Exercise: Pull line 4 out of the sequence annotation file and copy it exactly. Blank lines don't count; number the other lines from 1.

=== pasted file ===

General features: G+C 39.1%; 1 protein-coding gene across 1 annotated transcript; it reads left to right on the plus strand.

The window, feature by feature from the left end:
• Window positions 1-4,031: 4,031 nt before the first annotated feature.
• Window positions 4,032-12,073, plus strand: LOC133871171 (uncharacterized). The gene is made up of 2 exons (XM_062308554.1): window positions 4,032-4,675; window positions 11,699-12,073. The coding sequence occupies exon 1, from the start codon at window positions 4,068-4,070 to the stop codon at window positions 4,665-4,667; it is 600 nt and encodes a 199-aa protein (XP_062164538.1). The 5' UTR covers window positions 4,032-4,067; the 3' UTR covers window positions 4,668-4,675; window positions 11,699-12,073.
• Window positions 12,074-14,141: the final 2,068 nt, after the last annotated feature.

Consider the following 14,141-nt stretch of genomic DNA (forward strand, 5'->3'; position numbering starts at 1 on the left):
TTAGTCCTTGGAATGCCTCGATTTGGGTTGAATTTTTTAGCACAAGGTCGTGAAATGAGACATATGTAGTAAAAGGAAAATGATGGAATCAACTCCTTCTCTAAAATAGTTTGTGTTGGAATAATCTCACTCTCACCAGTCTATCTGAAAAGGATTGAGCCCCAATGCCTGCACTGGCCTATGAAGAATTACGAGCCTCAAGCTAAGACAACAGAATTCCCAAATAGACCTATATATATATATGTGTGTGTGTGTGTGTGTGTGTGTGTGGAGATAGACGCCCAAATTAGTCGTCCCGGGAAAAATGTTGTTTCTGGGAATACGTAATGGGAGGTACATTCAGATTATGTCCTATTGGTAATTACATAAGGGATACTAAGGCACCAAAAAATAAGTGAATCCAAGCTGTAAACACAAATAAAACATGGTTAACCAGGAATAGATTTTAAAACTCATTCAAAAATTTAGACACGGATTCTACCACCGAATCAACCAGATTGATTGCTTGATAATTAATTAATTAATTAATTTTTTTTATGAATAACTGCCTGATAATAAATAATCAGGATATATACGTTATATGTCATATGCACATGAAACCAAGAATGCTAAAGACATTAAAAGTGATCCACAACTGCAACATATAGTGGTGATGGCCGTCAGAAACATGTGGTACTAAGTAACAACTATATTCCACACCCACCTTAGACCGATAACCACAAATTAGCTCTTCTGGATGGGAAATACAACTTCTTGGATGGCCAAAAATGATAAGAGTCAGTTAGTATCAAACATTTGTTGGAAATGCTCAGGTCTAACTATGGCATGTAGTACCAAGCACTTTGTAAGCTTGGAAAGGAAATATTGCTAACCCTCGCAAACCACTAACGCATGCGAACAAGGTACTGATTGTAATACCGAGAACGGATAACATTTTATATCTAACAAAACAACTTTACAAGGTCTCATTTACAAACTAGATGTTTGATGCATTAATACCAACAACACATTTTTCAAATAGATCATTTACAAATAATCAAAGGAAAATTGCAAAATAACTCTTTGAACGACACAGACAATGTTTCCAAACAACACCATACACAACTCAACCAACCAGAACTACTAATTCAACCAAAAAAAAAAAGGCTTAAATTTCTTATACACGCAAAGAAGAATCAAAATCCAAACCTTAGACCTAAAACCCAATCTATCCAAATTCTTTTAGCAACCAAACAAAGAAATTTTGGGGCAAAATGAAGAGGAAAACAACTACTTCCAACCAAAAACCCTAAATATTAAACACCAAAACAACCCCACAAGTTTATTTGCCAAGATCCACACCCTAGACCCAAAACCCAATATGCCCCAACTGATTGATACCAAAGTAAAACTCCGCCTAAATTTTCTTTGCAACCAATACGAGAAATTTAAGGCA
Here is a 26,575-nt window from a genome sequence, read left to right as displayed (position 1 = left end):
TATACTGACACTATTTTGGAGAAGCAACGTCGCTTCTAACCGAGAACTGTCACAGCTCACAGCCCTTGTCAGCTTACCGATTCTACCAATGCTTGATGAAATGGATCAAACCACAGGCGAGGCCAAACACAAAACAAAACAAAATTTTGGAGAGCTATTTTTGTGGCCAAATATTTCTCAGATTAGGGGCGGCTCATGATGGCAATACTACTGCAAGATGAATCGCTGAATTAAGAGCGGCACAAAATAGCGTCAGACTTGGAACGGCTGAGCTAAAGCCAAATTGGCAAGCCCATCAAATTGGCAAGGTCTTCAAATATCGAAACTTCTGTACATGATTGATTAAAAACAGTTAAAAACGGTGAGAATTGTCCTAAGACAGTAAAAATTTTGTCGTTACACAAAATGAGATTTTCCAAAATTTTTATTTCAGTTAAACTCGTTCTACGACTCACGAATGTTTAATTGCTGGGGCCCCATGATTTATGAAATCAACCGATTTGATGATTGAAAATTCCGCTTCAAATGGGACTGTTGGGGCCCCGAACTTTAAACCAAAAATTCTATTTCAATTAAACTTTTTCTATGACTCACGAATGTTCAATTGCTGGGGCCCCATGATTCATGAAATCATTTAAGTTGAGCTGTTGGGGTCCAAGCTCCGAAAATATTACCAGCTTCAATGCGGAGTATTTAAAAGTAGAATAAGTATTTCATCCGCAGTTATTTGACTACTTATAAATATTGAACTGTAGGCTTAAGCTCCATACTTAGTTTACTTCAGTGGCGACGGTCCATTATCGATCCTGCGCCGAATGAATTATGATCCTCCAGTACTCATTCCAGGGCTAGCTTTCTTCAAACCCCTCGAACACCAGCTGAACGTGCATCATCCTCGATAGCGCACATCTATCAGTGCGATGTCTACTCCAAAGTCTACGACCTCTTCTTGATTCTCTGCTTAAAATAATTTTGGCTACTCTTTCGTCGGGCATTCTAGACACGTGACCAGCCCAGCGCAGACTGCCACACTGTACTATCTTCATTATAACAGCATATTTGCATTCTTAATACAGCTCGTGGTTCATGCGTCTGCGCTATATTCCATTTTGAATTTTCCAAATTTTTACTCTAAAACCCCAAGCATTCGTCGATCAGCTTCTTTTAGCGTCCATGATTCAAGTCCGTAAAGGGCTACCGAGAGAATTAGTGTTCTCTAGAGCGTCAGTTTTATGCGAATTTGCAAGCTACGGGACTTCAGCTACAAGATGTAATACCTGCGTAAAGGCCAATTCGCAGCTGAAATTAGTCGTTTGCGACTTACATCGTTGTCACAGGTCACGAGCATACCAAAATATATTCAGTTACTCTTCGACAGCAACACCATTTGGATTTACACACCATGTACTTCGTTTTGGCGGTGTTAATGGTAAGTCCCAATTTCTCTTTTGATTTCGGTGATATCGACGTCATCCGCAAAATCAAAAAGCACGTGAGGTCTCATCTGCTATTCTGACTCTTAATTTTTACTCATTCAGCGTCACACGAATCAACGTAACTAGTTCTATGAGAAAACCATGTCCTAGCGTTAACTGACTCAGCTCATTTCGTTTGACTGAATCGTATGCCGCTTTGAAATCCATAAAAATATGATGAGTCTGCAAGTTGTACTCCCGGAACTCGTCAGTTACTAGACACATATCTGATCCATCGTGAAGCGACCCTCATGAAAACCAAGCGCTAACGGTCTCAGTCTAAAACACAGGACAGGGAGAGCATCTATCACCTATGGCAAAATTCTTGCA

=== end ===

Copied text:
• Window positions 4,032-12,073, plus strand: LOC133871171 (uncharacterized). The gene is made up of 2 exons (XM_062308554.1): window positions 4,032-4,675; window positions 11,699-12,073. The coding sequence occupies exon 1, from the start codon at window positions 4,068-4,070 to the stop codon at window positions 4,665-4,667; it is 600 nt and encodes a 199-aa protein (XP_062164538.1). The 5' UTR covers window positions 4,032-4,067; the 3' UTR covers window positions 4,668-4,675; window positions 11,699-12,073.